New York City's Best Irish Whiskey Cocktails
Recipe of the day
It’s that time of year again, when New York City — along many other locales around the world — becomes awash in a sea of emerald green. The Guinness flows like the mighty Mississippi and Ireland’s amazing array of whiskies are enjoyed in myriad ways.
In regards to the latter, drinking them neat is never a bad idea, perhaps with a chaser of cold, briny pickle juice in what has become a cult shot amongst the city’s barkeeps — the "pickle back." Sounds weird (and it is), but you’re going to have to trust me on this one, folks.
But of course, what spirit is safe from the curious minds and dexterous hands of Gotham’s finest mixologists? Irish whiskey (America’s fastest growing spirit category right now, for the record), with its many expressions, makes an incredible base across many drink styles. What’s more, its versatility in pairing with many other ingredients is the reason why it’s the current darling of the cocktail cognoscenti. Sure, many bars will be boasting that they make the "best" Irish coffee, but for something with a little more sophistication, get yourself to one of these watering holes and put yourself at the mercy of some of the country’s great bartending talents.
Jim Meehan of PDT fame and author of the recently released PDT Cocktail Book could create a slew of Irish-based cocktails in his sleep. Indeed, his new book contains some gems, including the Weeski, Paddy Wallbanger, and the Lake George to name but a few. This one here has got spring all over it: light, floral, aromatic, and elegant.
"It's a bit of a Bee's Knees variation (gin, honey syrup, lemon) with lots of floral ingredients since they'll be popping up soon," says PDT owner Jim Meehan, of the Flower Powers cocktail.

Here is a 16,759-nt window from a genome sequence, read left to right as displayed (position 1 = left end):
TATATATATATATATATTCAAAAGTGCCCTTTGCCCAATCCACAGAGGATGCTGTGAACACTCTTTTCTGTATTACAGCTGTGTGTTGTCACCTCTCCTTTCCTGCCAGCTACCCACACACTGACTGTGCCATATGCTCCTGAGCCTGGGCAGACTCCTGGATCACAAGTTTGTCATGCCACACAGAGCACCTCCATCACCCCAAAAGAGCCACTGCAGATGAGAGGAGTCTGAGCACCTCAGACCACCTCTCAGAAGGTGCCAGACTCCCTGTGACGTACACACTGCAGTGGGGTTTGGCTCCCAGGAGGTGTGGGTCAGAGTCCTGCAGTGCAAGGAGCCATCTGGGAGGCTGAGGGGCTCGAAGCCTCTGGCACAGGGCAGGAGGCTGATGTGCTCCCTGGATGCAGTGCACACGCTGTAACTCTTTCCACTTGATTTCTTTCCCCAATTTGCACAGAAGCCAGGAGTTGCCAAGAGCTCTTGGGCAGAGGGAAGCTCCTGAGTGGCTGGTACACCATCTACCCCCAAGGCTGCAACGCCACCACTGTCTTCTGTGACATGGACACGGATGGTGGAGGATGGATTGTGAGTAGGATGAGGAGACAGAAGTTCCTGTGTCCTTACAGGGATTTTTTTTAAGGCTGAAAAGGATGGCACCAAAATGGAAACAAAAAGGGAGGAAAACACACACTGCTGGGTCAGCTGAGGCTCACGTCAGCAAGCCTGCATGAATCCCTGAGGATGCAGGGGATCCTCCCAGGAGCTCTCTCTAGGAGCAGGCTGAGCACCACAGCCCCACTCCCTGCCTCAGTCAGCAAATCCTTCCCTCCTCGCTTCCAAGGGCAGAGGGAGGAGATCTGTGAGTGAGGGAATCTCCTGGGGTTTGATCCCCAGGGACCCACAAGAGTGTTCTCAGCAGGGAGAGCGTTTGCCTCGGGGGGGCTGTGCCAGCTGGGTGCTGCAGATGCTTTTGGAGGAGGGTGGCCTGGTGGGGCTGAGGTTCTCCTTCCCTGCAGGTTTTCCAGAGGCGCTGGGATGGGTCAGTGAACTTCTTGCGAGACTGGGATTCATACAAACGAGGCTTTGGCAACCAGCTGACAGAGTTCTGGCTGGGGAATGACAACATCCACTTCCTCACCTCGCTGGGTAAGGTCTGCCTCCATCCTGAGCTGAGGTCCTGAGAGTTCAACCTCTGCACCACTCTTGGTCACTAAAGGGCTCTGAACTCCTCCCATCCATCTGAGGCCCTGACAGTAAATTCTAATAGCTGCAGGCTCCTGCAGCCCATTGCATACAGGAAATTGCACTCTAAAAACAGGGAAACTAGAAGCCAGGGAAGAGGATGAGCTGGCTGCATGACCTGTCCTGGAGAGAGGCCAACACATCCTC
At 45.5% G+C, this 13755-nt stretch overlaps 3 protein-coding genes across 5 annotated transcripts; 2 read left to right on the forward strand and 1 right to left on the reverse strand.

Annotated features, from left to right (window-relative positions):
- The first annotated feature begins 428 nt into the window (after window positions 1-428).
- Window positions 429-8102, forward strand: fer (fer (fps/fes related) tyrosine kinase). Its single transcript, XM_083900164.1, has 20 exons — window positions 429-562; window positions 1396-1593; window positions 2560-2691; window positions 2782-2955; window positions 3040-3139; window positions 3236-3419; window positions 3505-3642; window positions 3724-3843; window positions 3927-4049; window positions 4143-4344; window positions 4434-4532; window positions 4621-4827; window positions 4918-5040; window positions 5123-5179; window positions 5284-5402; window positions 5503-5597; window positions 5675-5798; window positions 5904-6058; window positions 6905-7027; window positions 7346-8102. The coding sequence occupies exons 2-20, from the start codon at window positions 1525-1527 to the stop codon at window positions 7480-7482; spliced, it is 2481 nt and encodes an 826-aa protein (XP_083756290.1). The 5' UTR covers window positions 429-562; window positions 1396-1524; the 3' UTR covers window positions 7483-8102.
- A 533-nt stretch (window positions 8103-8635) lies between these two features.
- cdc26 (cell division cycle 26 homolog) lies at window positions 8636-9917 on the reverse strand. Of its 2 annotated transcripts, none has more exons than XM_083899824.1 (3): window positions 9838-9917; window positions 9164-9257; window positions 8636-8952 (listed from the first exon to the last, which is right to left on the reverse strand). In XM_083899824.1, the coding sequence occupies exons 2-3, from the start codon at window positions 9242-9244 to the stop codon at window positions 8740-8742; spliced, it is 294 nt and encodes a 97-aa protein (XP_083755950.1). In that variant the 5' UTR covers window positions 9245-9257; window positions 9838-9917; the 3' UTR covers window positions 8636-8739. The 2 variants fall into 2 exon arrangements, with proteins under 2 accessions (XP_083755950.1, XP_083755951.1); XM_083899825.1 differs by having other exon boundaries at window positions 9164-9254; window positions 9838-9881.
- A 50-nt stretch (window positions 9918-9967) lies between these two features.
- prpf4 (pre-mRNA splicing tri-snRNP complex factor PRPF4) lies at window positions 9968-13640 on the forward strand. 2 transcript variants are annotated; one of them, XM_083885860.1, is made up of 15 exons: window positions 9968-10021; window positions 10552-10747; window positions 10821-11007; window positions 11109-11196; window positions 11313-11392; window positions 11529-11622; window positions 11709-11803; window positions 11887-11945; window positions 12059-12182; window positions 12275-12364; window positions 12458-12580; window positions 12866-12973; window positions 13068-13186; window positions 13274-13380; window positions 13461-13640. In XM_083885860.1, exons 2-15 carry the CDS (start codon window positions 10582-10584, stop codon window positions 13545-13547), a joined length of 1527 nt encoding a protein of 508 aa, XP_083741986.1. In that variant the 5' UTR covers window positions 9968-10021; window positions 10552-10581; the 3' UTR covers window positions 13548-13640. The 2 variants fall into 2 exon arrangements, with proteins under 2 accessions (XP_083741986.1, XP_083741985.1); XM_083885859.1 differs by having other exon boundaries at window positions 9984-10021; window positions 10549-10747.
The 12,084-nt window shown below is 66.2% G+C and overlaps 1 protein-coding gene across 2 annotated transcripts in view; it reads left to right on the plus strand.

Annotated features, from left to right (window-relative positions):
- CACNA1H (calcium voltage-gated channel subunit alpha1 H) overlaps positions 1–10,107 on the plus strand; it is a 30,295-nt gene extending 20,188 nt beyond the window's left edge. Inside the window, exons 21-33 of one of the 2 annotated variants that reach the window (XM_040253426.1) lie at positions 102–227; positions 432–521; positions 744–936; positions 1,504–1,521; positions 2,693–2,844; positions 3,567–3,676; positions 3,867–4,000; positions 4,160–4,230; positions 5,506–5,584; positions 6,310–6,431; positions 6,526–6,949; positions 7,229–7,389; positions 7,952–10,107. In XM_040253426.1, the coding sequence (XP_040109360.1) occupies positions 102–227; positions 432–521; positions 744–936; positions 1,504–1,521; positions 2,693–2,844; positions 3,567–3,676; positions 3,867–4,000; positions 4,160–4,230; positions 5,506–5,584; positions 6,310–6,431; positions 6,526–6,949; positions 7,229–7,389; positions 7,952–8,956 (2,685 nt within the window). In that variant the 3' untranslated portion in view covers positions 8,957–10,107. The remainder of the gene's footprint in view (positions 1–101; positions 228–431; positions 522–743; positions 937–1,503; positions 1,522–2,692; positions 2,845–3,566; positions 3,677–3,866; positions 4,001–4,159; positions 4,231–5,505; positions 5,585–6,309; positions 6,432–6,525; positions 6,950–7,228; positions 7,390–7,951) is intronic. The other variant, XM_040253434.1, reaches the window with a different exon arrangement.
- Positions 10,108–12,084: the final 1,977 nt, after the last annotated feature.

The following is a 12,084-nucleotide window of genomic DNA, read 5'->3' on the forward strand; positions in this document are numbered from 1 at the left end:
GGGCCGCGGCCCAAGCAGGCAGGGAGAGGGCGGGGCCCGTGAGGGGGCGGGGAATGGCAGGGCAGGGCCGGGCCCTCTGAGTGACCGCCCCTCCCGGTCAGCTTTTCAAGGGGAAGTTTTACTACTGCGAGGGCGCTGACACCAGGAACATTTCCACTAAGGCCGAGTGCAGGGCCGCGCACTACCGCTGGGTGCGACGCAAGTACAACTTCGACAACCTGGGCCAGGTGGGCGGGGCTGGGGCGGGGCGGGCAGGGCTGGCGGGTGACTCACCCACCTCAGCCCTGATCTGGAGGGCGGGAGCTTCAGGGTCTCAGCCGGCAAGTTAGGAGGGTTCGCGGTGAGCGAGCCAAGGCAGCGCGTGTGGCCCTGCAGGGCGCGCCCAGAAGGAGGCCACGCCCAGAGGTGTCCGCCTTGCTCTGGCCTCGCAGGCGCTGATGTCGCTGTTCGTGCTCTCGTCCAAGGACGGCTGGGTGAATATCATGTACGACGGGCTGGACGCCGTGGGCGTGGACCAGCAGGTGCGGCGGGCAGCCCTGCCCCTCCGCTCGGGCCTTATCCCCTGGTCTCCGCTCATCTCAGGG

Just around the corner at the award winning Death & Co, the always-jovial and hugely talented Joaquin Simo continues to turn out some truly mind-blowing cocktails, like this one, called The Paddy Melt.
"It's an easy-drinking riff on a Whiskey Sour that appeals to drinkers of all ages and sexes,' explains Simo. "The floral notes of the Meletti complement the chamomile in the soft, mellow 80-proof Overholt. Notes of toffee, honey, caramel, and butterscotch are balanced with grassy herbaceousness and bright acidity, making for a refreshing drink with considerable complexity."
A little further south in Nolita, new bar Mother’s Ruin has become ground zero for off-duty bartenders, most of them knocking back shots of Irish whiskey into the wee early hours. One drink co-owner Richard Knapp is especially psyched about serving up on St. Patty’s Day is the Cameron's Kick, whose lineage can be traced back to Harry McElhone's ABC of Mixing Cocktails (1922).
"I love the drink because it is a confluence of ingredients that shouldn't necessarily be put in to the same glass together. Scotch whisky, Irish whiskey, and orgeat syrup (French by origin) represent three cultures that might all individually object to the cocktail. The delicate sweetness and nuttiness of the orgeat is the secret, as it acts as the perfect mediator between the whiskies and foils the tartness of the lemon juice perfectly. I think a good cocktail is always more than the sum of its parts and this drink certainly fits that bill. Not to mention, Most guests will stick with this one all night."
"I'm not a huge fan of the lighter-style continuous-still Irish whiskies, as I don't find they stand up in any sort of a cocktail, short of a Highball. The Red Breast, however, is a different kettle of fish. Huge and robust in all its pot-still glory, it drinks somewhere between a hearty single malt and a well matured rye. An Irish Manhattan of sorts, the classic Tipperary stands tall as the doyen of the Irish/stirred cocktail category."
It would seem only fitting that we had some input from a couple of Irishmen on the verge of their national day. Recently arrived in New York is young gun Jack McGarry, now holding court at the hidden bar Bathtub Gin in Chelsea. He, too, is an avid fan of the Tipperary Cocktail, saying that "the Tipperary cocktail is truly a jewel in the Manhattan family. Closing in on the Patty’s Day celebrations, I love the anecdotal note that Albert Stevens Crockett, author of The Old Waldorf-Astoria Cocktail Book, declares that the drink takes its name from the old World War I song 'It's a Long Way to Tipperary' and this Irishman certainly is a long from Tipperary on this St. Patrick’s Day."
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